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Will Comprehensive Immigration Reform Bring an End to Operation Streamline?

6:40 pm in Uncategorized by Marybeth Onyeukwu

The Detention Watch Network is launching a campaign urging Congress to bring an end to Operation Streamline.  Started in 2005 under the Bush administration, Operation Streamline funnels migrants that cross the border into the criminal justice system to be prosecuted for immigration related “crimes.” Those apprehended at the border for the first time are prosecuted for the misdemeanor offense of unauthorized entry punishable up to 6 months in prison and those re-entering the country after a prior deportation order are prosecuted for felony re-entry punishable up to 20 years in prison.

According to the Detention Watch Network:

In 2011, unauthorized entry and re-entry were the two most prosecuted crimes in the federal judicial system – more than murder, robbery or financial fraud. These prosecutions are fueling the explosive growth in numbers of Latinos in prison. Latinos now make up more than 50 percent of all those sentenced to federal prison despite making up only 16 percent of the US population.

The federal government has spent an estimated $5.5 billion incarcerating undocumented immigrants in the criminal justice system for unauthorized entry and re-entry since 2005, above and beyond the $2 billion per year it has spent on the civil immigration detention system. Much of the aforementioned $5.5 billion has been channeled to private prison corporations to confine people in “CAR” prisons with deplorable conditions for merely trying to reunite with their families.

Last night, the President delivered his State of the Union address where he gave immigration reform a grand total of 210 words. Of course, a number of DREAMers were invited attend. As for the speech itself, there were the usual talking points of border security and earned citizenship, all of which was nothing more than a dog and pony show created to distract from the real  issues plaguing our immigration system. There is real human suffering happening right now as we speak, most of which can be alleviated by simply suspending punitive enforcement policies such as Operation Streamline. If Congress or the President wants to have any credibility regarding immigration reform then they need to start shifting the narrative towards ending the criminalization of immigrants.

The Congressional Black Caucus Lends Its Voice to the Immigration Debate

10:38 am in Uncategorized by Marybeth Onyeukwu

Sheila Jackson Lee

Sheila Jackson Lee: “The Congressional Black Caucus will be pivotal” in immigration reform.

On February 4, the Congressional Black Caucus (CBC) held its first meeting on comprehensive immigration reform. Representative Sheila Jackson Lee (D-TX) made critical points in the meeting that are oftentimes missing from the debate.

On these points about the issue of where we can come together and where there are distinctions is to raise the factor of how serious and difficult this process may be, the Congressional Black Caucus will be pivotal in its role. One, because it is the conscience of this Congress. Two, because we have the uncanny ability of seeing from a broader perspective with what we have gone through in our lifetime, what our communities go through. We’ve seen discrimination and we are sympathetic and sensitive to how we can help others.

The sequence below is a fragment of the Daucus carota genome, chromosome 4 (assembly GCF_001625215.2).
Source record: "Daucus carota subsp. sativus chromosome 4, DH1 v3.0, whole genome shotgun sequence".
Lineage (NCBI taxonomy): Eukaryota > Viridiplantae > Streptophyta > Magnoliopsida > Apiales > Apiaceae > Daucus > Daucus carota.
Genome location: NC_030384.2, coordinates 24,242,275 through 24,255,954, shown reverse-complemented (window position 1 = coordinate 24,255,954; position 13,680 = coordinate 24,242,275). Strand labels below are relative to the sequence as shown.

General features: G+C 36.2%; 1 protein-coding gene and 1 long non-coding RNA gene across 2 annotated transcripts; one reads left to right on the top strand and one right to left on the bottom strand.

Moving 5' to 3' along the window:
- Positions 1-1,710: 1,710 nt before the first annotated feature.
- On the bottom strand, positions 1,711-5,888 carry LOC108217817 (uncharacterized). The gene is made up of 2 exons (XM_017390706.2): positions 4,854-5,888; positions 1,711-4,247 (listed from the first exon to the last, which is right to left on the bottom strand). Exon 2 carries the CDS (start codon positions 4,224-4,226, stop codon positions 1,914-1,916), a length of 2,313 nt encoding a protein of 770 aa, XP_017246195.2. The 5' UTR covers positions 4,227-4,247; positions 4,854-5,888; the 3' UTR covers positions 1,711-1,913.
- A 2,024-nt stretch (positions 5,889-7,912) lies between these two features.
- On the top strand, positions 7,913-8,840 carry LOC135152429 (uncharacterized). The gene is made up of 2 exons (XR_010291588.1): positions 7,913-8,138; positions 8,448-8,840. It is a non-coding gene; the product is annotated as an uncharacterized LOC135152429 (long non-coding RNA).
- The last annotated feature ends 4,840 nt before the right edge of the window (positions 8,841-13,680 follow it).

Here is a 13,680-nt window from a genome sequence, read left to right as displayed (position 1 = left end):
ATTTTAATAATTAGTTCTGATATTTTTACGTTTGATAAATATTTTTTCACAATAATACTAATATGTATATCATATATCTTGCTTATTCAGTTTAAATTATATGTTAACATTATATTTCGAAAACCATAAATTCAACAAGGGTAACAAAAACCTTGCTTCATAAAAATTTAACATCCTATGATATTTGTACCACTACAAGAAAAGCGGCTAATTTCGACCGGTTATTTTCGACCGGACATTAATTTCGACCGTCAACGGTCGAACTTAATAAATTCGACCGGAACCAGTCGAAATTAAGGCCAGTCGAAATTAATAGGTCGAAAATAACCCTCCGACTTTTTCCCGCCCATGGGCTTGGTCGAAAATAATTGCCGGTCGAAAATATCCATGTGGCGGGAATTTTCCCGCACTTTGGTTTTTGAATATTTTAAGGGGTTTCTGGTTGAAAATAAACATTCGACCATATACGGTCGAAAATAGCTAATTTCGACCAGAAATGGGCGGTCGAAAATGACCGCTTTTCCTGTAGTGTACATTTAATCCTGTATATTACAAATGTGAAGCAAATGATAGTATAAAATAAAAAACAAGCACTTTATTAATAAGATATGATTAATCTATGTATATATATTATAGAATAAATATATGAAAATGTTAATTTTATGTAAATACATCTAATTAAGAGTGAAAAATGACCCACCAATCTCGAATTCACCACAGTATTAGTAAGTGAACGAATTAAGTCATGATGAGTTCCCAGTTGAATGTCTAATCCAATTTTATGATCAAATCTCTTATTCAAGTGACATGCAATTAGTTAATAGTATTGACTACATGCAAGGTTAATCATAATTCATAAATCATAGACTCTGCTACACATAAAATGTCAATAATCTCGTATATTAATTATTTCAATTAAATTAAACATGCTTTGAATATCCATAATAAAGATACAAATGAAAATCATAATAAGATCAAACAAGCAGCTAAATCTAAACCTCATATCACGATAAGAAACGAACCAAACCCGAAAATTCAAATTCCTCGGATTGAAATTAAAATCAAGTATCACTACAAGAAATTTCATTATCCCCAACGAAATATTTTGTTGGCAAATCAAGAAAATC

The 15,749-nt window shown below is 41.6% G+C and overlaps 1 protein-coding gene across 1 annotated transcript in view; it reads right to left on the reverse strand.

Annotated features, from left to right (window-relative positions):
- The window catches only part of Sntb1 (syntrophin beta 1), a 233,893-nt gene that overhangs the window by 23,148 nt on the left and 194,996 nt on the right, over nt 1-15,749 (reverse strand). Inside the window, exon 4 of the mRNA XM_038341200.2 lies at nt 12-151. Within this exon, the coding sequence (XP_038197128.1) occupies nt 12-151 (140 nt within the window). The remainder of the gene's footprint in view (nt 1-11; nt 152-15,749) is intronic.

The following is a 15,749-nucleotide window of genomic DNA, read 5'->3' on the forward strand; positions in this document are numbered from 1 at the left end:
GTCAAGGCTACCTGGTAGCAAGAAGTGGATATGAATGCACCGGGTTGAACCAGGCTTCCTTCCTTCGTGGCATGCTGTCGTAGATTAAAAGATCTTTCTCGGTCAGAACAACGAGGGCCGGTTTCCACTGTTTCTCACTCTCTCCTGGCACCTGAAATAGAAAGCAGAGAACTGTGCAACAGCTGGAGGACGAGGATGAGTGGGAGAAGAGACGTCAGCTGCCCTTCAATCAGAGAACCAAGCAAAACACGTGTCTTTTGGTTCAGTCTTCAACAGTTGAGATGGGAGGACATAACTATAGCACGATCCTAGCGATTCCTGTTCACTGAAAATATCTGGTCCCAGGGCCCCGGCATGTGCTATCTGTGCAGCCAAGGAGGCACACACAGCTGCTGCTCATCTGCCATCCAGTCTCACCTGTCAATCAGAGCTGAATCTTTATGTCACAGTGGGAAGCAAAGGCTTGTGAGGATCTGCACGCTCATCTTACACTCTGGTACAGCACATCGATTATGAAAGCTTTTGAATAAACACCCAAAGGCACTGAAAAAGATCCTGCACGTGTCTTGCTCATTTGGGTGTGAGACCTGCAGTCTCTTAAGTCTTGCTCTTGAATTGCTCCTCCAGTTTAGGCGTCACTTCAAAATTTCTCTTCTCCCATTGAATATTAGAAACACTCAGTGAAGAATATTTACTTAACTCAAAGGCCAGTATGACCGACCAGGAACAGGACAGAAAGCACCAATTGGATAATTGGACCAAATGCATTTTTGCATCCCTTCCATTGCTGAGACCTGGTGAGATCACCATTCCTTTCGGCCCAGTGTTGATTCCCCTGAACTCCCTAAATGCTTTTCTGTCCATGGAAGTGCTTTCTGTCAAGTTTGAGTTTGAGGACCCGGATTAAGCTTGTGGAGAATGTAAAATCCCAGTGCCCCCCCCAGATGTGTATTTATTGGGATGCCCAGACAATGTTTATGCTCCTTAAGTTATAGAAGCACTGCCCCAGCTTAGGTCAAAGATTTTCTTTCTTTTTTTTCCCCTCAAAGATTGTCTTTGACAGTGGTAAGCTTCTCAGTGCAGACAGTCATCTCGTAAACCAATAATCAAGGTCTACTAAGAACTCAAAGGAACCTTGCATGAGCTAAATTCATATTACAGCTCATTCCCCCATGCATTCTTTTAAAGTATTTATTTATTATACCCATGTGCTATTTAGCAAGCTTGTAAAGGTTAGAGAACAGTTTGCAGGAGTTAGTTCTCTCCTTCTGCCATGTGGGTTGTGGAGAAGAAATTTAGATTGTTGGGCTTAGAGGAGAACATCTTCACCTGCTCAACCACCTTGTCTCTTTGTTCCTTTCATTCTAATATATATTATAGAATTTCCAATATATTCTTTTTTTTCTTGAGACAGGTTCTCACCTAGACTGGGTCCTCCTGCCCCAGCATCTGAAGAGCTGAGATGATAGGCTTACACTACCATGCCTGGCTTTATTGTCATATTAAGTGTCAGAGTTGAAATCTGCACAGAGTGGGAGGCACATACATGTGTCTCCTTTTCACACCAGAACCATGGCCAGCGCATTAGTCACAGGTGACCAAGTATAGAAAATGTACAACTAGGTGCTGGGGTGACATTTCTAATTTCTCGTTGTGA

The support from the CBC should not surprise anyone. More African Americans who voted in the last presidential election support a process for legalizing undocumented immigrants than Latino voters do. In a November Gallup Exit poll, 81% of African Americans support immigration reform compared to 77% of Latino voters. An interesting piece of information that is constantly overlooked by the media and especially by our politicians.

In a press release, Caucus Chair Rep. Marcia Fudge (D-OH) outlined key concerns for comprehensive immigration reform:

  • Advancing legislation and policies that lead to comprehensive immigration reform.
  • Providing a voice for undocumented immigrants of African descent within the comprehensive immigration reform debate.
  • Addressing issues of mass detention and unjust criminality of immigrant populations.
  • Ensuring policies that are aimed at improving conditions within low-income and vulnerable communities are not averted by comprehensive immigration reform legislation.

The most striking piece is the issue of mass detention. Oftentimes, under the guise of the “rule of law” immigrants are racially profiled, unconstitutionally placed in detention centers for extended periods of time and denied access to legal counsel. While private prison corporations are allowed to profit from human suffering, many families are unjustly separated in the meantime. Rarely if ever do we hear these issues addressed. Instead, we hear the same predictable rhetoric that places emphasis creating a “pathway to citizenship” for undocumented immigrants in exchange for increased funding for border security. It will be interesting to see what level of involvement the CBC will have in the next few weeks on immigration reform. It will be even more interesting to see if the CBC can garner enough attention to these critical issues that have beleaguered the immigrant community for far too long.

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